The Bush administration filed a brief on behalf of the Providence School Committee asking the Court to hear the case. In urging the Court to accept the case, the Bush administration's solicitor general, Kenneth W. Starr, argued that government should be permitted to sponsor ceremonies that reflect "the heritage of a deeply religious people."
The committee and the Bush administration are attempting to convince the Court to overturn the traditional Lemon v. Kurtzman (1971) three-prong standard of review of whether a governmental practice violates the establishment are attempting to convince the Court to overturn the traditional Lemon v. Kurtzman (1971) three-prong standard of review of whether a governmental practice violates the establishment clause and replace it with a different framework of analysis which would focus on "whether anyone who does not choose to participate in the practice would feel coerced."
Justice O'Connor believes that the Lemon test should be replaced with an endorsement test "under which Government may not endorse religion in a way that sends a message to nonadherents that they are not full members of the political community." Justice Kennedy's dissenting opinion in the County of Allegheny v. A.C.L.U. (which declared unconstitutional the display of a nativity scene in a Pittsburgh courthouse) stated that the majority opinion reflected "an unjustified hostility toward religion" and that "substantial revision of our Establish ment Clause doctrine may be in order." In his dissent, Justice Kennedy was joined by Chief Justice Rehnquist, Justice Scalia and Justice White. The five members who constituted the majority were Justices Blackmun Marshall, Stevens, O'Connor and Brennan. Justice Brennan retired last summer.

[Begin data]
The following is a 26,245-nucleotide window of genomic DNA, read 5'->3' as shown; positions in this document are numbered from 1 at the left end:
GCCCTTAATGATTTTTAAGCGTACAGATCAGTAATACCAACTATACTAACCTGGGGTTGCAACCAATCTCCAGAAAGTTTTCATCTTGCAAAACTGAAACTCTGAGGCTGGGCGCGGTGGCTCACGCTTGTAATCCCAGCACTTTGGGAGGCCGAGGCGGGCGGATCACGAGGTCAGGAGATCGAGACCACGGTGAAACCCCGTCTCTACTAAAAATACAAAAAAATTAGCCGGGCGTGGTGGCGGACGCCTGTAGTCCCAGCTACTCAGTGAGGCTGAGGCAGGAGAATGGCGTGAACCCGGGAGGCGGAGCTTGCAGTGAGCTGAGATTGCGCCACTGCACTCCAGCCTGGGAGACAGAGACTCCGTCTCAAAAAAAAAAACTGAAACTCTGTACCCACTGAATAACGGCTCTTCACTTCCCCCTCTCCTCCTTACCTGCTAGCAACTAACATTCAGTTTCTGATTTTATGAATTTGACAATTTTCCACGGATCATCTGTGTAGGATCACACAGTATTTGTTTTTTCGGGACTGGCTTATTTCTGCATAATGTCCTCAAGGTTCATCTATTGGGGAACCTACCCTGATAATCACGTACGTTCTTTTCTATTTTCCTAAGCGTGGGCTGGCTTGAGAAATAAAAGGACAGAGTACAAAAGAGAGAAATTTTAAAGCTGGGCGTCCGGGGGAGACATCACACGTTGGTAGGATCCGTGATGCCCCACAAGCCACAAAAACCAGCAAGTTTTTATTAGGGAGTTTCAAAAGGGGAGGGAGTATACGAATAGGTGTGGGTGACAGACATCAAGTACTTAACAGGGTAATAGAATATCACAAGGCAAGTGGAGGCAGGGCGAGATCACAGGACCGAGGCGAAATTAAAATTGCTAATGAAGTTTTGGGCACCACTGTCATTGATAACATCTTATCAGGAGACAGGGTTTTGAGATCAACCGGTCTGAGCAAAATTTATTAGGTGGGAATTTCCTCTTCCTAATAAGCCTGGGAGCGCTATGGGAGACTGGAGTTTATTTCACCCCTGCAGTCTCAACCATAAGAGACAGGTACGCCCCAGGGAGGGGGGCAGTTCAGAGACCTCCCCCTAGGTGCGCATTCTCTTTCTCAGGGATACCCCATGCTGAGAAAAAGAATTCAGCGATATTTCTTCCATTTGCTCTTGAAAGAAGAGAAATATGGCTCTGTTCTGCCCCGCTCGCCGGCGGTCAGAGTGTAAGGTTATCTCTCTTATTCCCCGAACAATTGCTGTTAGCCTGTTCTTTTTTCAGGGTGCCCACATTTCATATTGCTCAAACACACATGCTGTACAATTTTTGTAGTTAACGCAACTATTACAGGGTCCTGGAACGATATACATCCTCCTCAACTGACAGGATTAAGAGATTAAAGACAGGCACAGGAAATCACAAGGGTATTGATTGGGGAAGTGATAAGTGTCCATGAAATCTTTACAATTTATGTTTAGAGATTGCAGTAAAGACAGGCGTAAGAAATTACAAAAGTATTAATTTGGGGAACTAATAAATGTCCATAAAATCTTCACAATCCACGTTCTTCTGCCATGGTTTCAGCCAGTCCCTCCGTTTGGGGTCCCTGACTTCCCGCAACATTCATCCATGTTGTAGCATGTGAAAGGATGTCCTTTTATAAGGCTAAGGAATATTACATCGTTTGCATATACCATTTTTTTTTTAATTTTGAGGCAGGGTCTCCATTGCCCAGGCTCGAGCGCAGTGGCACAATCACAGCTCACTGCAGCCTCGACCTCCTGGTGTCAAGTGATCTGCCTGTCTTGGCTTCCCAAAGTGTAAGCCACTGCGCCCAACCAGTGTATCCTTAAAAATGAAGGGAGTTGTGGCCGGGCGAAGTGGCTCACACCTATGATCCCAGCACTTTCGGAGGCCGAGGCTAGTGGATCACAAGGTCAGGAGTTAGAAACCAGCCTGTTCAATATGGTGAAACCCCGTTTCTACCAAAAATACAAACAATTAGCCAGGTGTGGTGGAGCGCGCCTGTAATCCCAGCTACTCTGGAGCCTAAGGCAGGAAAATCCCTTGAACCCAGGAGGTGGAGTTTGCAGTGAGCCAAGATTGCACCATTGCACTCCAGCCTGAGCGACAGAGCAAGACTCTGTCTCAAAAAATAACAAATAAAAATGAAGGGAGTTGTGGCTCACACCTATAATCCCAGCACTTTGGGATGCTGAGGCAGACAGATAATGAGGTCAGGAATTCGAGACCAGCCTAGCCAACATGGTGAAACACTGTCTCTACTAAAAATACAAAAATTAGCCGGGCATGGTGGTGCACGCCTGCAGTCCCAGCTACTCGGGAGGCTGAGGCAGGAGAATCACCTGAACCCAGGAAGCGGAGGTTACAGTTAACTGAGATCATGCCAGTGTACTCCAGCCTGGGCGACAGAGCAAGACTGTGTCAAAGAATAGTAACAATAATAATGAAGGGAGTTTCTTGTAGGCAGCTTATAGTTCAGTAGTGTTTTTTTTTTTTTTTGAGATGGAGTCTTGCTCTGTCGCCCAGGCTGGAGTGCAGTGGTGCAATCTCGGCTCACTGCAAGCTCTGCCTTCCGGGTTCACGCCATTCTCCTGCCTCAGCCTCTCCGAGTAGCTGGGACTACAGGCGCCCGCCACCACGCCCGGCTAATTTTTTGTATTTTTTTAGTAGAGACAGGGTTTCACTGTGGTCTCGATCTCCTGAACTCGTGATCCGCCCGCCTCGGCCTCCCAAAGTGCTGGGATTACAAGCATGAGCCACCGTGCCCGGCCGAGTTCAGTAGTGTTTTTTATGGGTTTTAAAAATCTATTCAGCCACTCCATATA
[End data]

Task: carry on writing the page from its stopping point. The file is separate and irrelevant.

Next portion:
Justice David Souter has since filled the vacant slot on the Court. Justice Souter has yet to vote on a church-state case as an associate justice on the Supreme Court. While serving as New Hampshire's attorney general, Souter defended the state legislature's attempt in 1975 to reinstate "the traditional Lord's Prayer" in the schools. He also defended a 1978 gubernatorial order which required state employees to fly flags at half-staff on Good Friday to "memorialize the death of Christ on the Cross." In both of those cases, federal courts rejected Souter's arguments.
At his confirmation hearing before the Senate Judiciary Committee last September, Justice Souter, then a federal appeals court judge, was asked his view of the Court's approach to church-state issues. His answer indicated his awareness of the debate on th e Court and some sympathy for criticism of Lemon v. Kurtzman. The Court announced it would likely hear the Providence case during the fall and a decision is expected early next year.
Almost thirty years ago, in 1962, the Court outlawed official prayers in public school as a violation of the Establishment Clause. The Court, then dominated by liberals, concluded that the Establishment Clause required a strict separation of church and state. The Court of 1991 is a conservative Court. Chief Justice Rehnquist and other conservatives have long disputed the separation of church and state doctrine. According to Rehnquist, the First Amendment prohibits only the establishment of a national church or mandatory contributions to religion. Otherwise, Rehnquist says, government may encourage and support religion in general. Last summer, in a landmark case, Board of Education v. Mergens, the Court blessed the establishment of Bible clubs in federally funded public schools. Is the Court now ready to open the door to organized prayer in public school by permitting the inclusion of prayers that mention God at high school graduation ceremonies? Stay tuned.